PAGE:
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Could Pembrokeshire be home to ‘hugely ambitious’ fusion power plant?

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A LOCATION is needed host a prototype nuclear fusion power plant, which a government-backed programme plans to build by 2040.

The UK government is asking Pembrokeshire communities to put themselves forward as the site of a future fusion power plant.

Communities are being asked to step forward with proposals to house a prototype fusion power plant in a move that could propel them on to the global stage in a world first.

The site does not need to be near existing nuclear power stations but will need 100 hectares of land and a plentiful water supply. Ministers say the project would bring thousands of skilled jobs and be part of its planned “green industrial revolution” to tackle the climate crisis.

The UK programme is called Step – the Spherical Tokamak for Energy Production – and communities will have until the end of March 2021 to submit their nominations and will need to demonstrate that their local area has just the right mix of social, commercial and technical conditions to host the new plant – such as adequate land conditions, grid connection and water supply.

Nuclear fusion replicates the intense atomic reactions that power the sun and uses a hydrogen isotope found in seawater as fuel. It cannot produce a runaway chain reaction like conventional nuclear fission, which involves splitting atoms rather than fusing them together. The level of radioactive waste is also far lower. No exclusion zone will be needed around the site, officials said.

However, the technical challenges are enormous and the programme’s leaders acknowledge it is “hugely ambitious”. This is because fuel heated to 10 times the temperature of the sun has to be magnetically levitated to stop it melting the reactor vessel. Scientists and engineers have pursued the dream of limitless and clean fusion energy for more than half a century, but the first power stations remain decades away.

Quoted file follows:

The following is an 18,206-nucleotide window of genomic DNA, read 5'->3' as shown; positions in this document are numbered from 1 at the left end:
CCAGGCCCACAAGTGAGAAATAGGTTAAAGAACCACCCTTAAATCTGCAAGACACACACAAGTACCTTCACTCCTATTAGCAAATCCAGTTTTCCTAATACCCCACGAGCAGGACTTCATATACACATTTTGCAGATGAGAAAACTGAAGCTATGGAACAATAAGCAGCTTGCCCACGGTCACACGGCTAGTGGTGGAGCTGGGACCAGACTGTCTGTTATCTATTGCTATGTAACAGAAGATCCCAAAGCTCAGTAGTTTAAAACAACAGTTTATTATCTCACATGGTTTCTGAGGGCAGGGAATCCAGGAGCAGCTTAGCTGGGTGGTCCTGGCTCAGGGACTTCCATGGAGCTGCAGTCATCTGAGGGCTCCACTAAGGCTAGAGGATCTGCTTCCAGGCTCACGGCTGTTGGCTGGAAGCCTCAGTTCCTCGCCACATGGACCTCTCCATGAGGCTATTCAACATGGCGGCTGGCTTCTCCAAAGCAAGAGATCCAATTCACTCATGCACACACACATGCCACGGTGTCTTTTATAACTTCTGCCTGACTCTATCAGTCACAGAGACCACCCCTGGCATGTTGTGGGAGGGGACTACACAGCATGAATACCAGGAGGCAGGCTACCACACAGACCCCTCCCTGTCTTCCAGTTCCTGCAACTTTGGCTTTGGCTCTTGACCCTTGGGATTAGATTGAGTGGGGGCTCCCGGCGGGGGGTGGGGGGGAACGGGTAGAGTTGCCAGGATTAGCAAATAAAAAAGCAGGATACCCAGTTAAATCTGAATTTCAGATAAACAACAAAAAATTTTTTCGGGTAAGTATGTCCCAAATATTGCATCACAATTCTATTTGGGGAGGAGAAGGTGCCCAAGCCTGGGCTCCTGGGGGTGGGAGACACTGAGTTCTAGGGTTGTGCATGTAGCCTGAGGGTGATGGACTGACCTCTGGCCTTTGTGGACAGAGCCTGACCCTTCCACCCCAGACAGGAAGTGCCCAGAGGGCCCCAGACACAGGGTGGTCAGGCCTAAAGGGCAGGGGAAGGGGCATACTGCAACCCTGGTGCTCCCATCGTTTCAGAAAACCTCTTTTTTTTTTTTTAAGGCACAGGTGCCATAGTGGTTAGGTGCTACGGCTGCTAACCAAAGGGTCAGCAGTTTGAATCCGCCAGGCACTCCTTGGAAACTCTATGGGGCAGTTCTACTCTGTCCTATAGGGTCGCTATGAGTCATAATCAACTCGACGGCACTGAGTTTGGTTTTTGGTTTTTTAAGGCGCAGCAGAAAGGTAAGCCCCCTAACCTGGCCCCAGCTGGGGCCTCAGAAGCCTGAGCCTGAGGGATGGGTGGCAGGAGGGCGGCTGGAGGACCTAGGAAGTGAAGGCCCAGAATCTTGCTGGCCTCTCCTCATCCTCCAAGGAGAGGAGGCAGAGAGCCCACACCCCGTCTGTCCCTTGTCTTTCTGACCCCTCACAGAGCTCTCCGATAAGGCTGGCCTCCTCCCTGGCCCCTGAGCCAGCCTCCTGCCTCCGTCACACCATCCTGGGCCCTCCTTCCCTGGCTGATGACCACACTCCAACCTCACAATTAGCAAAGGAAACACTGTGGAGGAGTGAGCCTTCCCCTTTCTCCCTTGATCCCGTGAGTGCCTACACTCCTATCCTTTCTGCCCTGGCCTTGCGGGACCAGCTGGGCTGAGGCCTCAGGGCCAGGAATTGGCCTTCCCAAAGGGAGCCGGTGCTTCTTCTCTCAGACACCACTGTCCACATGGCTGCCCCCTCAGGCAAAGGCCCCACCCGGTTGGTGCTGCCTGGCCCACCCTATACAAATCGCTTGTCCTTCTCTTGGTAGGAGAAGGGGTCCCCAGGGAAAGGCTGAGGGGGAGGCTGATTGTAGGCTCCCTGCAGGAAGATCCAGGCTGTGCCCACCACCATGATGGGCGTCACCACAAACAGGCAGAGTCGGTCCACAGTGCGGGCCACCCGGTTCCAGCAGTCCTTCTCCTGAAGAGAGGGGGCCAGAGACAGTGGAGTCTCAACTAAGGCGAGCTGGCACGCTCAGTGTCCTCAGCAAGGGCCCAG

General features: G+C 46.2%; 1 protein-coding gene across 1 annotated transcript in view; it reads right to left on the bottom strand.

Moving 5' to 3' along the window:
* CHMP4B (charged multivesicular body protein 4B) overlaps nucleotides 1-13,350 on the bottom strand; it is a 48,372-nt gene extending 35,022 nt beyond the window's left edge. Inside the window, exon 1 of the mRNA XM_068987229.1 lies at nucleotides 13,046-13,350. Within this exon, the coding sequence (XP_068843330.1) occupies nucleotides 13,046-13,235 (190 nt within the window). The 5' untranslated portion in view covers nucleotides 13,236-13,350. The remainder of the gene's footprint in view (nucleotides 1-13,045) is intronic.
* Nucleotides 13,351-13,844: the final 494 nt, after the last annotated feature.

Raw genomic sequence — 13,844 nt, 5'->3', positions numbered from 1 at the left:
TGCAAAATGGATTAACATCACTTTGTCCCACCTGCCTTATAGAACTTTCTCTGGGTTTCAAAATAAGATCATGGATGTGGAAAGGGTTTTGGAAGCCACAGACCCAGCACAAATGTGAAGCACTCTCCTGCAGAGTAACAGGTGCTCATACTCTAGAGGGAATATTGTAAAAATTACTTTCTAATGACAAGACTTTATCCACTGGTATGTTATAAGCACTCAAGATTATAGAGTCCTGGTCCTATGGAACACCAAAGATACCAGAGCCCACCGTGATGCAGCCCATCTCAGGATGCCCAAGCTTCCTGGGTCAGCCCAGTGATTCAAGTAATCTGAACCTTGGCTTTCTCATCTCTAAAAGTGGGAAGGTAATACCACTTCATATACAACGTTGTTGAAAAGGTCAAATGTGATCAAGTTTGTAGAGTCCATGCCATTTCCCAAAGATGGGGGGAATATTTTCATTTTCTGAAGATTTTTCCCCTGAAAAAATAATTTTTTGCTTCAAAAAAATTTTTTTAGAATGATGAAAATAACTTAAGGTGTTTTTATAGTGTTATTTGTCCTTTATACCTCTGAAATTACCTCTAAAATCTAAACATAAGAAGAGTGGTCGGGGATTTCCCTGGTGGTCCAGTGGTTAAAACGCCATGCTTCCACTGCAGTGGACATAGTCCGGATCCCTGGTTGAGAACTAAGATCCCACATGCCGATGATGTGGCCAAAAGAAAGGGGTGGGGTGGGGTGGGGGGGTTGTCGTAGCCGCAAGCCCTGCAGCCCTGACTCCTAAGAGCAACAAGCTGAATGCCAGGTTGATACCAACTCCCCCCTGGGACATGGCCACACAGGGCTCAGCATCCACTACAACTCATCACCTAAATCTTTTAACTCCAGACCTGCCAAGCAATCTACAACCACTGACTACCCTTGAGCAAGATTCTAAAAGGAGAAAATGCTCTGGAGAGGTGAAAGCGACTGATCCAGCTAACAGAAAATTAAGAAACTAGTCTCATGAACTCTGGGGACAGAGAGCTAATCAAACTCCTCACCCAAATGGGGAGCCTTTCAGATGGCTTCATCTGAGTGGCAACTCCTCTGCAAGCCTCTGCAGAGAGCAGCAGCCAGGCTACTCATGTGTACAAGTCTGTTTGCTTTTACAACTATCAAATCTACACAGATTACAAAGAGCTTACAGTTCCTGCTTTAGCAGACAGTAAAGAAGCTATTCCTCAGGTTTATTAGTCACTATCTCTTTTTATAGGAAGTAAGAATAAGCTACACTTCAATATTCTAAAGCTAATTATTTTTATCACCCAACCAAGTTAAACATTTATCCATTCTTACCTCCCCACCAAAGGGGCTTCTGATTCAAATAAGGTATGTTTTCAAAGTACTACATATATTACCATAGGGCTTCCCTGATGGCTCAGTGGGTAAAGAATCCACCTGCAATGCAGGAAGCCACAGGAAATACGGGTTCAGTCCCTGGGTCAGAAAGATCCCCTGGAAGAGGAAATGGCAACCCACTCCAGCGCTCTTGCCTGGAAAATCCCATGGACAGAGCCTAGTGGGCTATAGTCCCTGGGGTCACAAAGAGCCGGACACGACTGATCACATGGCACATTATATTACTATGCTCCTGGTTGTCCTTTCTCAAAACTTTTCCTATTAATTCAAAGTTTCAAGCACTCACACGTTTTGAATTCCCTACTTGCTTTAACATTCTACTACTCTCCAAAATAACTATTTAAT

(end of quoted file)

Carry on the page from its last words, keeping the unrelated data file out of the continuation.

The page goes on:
The project has been granted £222m to date by the government.

Communities have until March 2021 to submit their nominations, with the successful site chosen by the end of 2022.

“We want the UK to be a trailblazer in developing fusion energy,” said Alok Sharma, the business and energy secretary. He said communities had an “incredible opportunity to secure their place in the history books” by potentially helping the UK to be the first country in the world to commercialise fusion power.

The UK has the largest working fusion reactor in the world – called Jet – at the Culham Science Centre near Oxford. However, a far larger €20bn (£18bn) fusion reactor called Iter is being assembled in France, backed by the world’s biggest countries. It expects to create its first super-heated plasma by 2025 and reach full power by 2035, with the aim of demonstrating that more energy can be taken out than is put in.

The goal of Step is to show that a smaller and less expensive plant can create fusion power. Key to this is the spherical shape of the chamber that contains the plasma, which is more compact than the doughnut-shaped chamber being used at Iter.

However, this compactness means the Step system must have a much more efficient cooling system. Technology to achieve this is being tested in the Mega Amp Spherical Tokamak (Mast) experiment, also at Culham. But the Culham site is too small to host the Step project.

Prof Ian Chapman, the chief executive of the UK Atomic Energy Authority, which is leading Step, said: “Step is about moving from research and development to delivery. It will prove that fusion is not a far-off dream, but a dawning reality.”

Tim Luce, the chief scientist at Iter, said: “It is gratifying to see the UK make a firm commitment to continuing its historic leadership in magnetic fusion development. Step promises lower costs but faces various engineering and physics challenges, such as large stresses in the magnet structure and high heat fluxes to the wall. [But] first plasma in 2040 appears to be a realistic goal, assuming favourable and timely results in the present generation of spherical tokamaks.”